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Tuesday 6 December 2016

Timeless charm of ould lammas

Thousand of visitors headed to Ballycastle, Co Antrim for August's Ould Lammas Fair, one of the country's oldest harvest festivals. Ronnie Bellew met with the horse traders and film makers who make this gathering a real highlight of Ireland's summer schedule

Ronnie Bellew

Published 21/09/2010 | 05:00

The three card trick is a festival favourite the world over and it is no different at Ballycastle
The three card trick is a festival favourite the world over and it is no different at Ballycastle

The preacher on Ballycastle seafront was telling anyone who cared to listen that God loves sinners. "You may have very little thought about Christ today, you may have very little thought about God today, but I want to assure you dear people on this the last day of August 2010 that God loves the sinners too and God is our salvation," he proclaimed above the fairground din.

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It was the second day of the Ould Lammas Fair and the preacher and his companions were a reminder that even though 'the devil's buttermilk' was flowing, you're not too far away from the North's bible belt and Big Ian in Ballymena.

The God-fearing souls on the seafront were part of a throng of thousands from all over Ulster and beyond who converged on the north Antrim town at the end of August for one of the country's most distinctive harvest festivals.

The charter for the fair was granted to the MacDonnells of Antrim in 1606, but its origins run deeper and Ould Lammas (Lammas is the name for an old English feast celebrating the first loaf from that year's harvest) is believed by historians to be a 'Christian' version of a pagan Irish Lughnasa festival.

Whatever its origins, the Ould Lammas Fair has a timeless quality and, as with most street fairs, is a mixture of the good, the bad and the gaudy.

The fortune tellers were out in force, the streets packed with buskers and there were more than 400 stalls where you could buy anything from dulse (a local seaweed) and 'yellowman' toffee to 'the world's smallest kite',, Ulster Scots music CDs and Scullion hurls from Loughguile.

The Ballycastle horse dealing is the last remnant of the fair's agricultural roots, but these are lean times for horse traders.

Denis Devine, a farmer from Randalstown in Antrim, has been travelling to Ould Lammas for years and he reckons the trade is at an all time low.

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"There's no money around for horses," he said. "What we have been doing for the last two days is swapping horses. Nobody wants to buy horses. The person that had money for a horse, a house, a car a few years ago doesn't have that money anymore."

The economics for horse breeders are stark, he added. "I have an Irish draught mare at home and it cost me £1,300 to put a foal on the ground and that same foal I was offered £300 for at the fair in Cavan."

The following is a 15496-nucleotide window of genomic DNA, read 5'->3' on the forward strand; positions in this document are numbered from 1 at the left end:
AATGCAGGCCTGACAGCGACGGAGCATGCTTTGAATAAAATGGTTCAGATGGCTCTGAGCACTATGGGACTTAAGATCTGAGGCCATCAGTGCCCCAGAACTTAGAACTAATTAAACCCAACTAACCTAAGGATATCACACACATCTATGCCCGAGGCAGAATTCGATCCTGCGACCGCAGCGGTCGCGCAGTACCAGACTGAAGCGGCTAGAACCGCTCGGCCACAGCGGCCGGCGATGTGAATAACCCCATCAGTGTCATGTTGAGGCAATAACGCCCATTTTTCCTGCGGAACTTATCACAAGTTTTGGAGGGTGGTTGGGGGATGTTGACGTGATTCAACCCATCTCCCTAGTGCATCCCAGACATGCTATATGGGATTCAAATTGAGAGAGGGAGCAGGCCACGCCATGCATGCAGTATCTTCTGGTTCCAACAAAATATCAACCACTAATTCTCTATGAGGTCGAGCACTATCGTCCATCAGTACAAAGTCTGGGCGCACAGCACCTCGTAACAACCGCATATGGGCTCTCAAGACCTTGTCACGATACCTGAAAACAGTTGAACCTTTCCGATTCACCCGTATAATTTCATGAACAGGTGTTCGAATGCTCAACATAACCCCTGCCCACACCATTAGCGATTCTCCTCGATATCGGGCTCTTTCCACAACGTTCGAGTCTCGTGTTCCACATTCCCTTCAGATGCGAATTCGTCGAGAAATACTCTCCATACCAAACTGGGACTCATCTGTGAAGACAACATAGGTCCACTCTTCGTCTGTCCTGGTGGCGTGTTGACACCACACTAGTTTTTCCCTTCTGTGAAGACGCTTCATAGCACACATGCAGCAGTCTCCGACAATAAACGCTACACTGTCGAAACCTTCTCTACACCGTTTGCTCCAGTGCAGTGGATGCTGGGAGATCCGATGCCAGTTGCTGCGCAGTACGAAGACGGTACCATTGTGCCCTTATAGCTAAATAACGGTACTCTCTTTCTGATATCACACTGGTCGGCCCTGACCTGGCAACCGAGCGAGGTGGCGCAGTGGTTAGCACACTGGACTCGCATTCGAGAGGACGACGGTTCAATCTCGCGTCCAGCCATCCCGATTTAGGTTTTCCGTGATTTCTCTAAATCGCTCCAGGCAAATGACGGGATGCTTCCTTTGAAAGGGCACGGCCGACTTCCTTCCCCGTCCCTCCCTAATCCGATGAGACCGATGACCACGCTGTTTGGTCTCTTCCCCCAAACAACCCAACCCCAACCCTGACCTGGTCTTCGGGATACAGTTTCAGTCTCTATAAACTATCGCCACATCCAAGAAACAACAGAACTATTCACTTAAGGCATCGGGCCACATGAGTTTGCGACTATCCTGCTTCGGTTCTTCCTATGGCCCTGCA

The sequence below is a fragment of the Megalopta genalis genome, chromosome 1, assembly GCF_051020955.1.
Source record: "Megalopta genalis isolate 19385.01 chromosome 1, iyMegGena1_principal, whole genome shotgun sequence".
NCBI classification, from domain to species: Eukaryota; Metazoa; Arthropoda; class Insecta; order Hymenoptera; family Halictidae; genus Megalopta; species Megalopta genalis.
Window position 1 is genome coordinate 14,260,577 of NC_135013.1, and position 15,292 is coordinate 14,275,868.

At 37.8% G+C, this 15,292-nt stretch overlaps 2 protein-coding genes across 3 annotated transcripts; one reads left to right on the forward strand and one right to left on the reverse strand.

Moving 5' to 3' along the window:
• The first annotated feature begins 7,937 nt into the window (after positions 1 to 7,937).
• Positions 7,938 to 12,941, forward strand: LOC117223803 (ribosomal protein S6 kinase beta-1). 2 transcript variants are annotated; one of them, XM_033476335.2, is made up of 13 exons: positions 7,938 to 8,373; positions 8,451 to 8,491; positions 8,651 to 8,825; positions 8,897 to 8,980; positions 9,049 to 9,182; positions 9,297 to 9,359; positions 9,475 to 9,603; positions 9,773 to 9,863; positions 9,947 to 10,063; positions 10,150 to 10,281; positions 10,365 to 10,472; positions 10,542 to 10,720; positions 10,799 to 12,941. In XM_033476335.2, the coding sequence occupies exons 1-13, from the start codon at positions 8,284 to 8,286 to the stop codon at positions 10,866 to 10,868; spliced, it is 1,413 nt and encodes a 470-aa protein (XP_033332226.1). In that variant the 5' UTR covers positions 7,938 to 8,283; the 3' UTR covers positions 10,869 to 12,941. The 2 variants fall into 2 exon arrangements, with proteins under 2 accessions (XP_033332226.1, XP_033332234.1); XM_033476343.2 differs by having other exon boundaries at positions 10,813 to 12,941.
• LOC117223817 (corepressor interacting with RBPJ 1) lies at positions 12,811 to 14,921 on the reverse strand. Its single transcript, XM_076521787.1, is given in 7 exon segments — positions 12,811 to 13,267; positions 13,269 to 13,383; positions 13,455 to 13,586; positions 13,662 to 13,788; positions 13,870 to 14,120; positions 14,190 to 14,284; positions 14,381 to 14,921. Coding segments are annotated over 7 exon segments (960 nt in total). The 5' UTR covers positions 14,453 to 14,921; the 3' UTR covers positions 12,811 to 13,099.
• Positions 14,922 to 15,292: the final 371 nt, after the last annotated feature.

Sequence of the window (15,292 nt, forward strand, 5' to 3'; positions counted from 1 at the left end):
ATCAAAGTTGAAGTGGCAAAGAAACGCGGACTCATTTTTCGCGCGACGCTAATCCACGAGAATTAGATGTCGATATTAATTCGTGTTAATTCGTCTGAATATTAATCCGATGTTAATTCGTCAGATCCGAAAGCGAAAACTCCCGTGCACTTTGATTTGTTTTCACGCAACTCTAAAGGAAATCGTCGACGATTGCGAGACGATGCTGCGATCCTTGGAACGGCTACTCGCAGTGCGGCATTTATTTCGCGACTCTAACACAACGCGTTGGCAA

One trader doing brisk business was Ian Linton, a farmer from Garvagh in Co Derry.

A one-man film industry, he produces documentaries with a rural theme and made his first film, The Way It Used To Be, a look at old farming methods, in 1985. Since then he has added over 100 titles to his catalogue, covering everything from Horse Trotting in Ireland through to Champions of the Soil (a documentary about the World Ploughing Championships) and Flax -- The Forgotten Harvest.

"It's going well for me, I have 100 titles of my own and I also buy in titles from England," he said. "I was the first man to bring a farming tape into Ireland. I don't have time to go to many fairs or festivals because I am too busy making the films. The next one is a promotional film for a dairy farmer in Cork."

One stand-out voice was Justin McGurk, from Cookstown in Co Tyrone, who has tapped into the collective mood with his single, We're Going To Be Alright, a number that topped the European Country & Western charts earlier this year.

A down-home response to the economic downturn, the tune's Youtube video features a man in a bar in Coalisland performing the not inconsiderable feat of drinking a pint of Guinness while standing on his head.

Despite the lean times, the Ould Lammas organisers feel a near record number of visitors travelled to this year's fair.

On the Monday, which was a bank holiday in the North, traffic was backed up for two hours from Armoy into Ballycastle, and while there were some late night street disturbances on Sunday leading to 19 arrests, the festival was notably good humoured and friendly considering the crowds packed into the town for the weekend.

No trip to Ballycastle is complete without a sailing to Rathlin, the only inhabited island off the Northern Irish coast.

Still home to over 100 people, Rathlin's history links the Scottish mainland and Vikings with Ireland. The site of a Stone Age axe factory and scene of a massacre in 1575 when the Earl of Essex's forces slaughtered hundreds of the Clan MacDonnell members, Rathlin is also where Robert The Bruce retreated before mounting his campaign against the English in the 14th century. In 1898, Guglielmo Marconi used the island as one of the bases for his work in wireless radio transmissions.

The fast ferry from Ballycastle gets to the island in 20 minutes and a few hours walking or cycling around the Rathlin hills is one good way of blowing away those Ould Lammas cobwebs.

Irish Independent